Our US Recovery Tracker rose only 0.2ppts to 81.3 in the week ended Sept 11. Again fostering much of the gain was an improving public health situation, while a rise in employment and financial conditions was partially offset by a relapse in mobility, demand, and production.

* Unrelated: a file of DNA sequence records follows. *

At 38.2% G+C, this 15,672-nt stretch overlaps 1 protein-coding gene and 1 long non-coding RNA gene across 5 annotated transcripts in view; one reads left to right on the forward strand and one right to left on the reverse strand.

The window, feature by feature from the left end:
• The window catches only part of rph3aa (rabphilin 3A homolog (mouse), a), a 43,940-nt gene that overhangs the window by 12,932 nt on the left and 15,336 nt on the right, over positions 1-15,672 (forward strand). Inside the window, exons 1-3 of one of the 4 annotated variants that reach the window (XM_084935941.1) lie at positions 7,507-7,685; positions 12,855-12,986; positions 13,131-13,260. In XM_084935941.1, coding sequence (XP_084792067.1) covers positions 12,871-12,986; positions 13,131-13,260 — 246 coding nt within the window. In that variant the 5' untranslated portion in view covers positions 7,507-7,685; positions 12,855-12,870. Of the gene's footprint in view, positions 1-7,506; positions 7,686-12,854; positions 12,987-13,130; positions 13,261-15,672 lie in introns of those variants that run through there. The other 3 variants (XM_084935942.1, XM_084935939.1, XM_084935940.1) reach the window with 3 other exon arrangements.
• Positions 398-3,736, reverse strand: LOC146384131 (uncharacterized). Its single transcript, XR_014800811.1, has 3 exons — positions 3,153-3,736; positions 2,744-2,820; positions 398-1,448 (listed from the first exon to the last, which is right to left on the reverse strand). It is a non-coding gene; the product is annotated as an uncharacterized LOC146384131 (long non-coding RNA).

Despite relatively encouraging news on the health front, the deterioration in demand and mobility post-Labor Day and ongoing softness in production are concerning. With colder weather arriving and the school year starting, restaurant and hotel activity is once again slowing. And while consumers are using their savings from unemployment payments and one-time checks to finance their outlays, the situation isn’t sustainable over time without stronger gains in employment.